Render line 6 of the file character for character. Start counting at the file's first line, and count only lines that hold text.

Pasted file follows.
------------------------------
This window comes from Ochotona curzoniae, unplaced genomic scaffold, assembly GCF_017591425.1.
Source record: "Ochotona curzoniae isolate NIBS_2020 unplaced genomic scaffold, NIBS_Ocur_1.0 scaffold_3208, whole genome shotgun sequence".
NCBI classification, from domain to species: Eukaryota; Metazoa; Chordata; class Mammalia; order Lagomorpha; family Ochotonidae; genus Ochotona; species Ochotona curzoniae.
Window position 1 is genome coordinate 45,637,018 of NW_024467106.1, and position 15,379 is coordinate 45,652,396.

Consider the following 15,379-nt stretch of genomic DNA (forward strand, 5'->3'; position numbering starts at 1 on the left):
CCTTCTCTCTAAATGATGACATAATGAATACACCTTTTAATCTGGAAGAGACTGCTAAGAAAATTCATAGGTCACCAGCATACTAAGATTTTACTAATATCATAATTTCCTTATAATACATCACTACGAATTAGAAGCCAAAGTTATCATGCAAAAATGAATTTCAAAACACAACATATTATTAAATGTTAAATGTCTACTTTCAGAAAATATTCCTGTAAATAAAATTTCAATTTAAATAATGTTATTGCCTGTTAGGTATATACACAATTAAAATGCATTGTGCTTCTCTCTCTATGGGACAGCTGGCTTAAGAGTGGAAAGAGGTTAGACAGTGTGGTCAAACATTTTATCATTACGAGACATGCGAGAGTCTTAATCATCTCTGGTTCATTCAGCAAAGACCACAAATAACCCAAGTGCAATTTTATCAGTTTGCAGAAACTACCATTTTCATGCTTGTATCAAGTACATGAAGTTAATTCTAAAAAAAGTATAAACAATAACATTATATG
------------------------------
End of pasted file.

CCTTCTCTCTAAATGATGACATAATGAATACACCTTTTAATCTGGAAGAGACTGCTAAGAAAATTCATAGGTCACCAGCATACTAAGATTTTACTAATATCATAATTTCCTTATAATACATCACTACGAATTAGAAGCCAAAGTTATCATGCAAAAATGAATTTCAAAACACAACATATTATTAAATGTTAAATGTCTACTTTCAGAAAATATTCCTGTAAATAAAATTTCAATTTAAATAATGTTATTGCCTGTTAGGTATATACACAATTAAAATGCATTGTGCTTCTCTCTCTATGGGACAGCTGGCTTAAGAGTGGAAAGAGGTTAGACAGTGTGGTCAAACATTTTATCATTACGAGACATGCGAGAGTCTTAATCATCTCTGGTTCATTCAGCAAAGACCACAAATAACCCAAGTGCAATTTTATCAGTTTGCAGAAACTACCATTTTCATGCTTGTATCAAGTACATGAAGTTAATTCTAAAAAAAGTATAAACAATAACATTATATG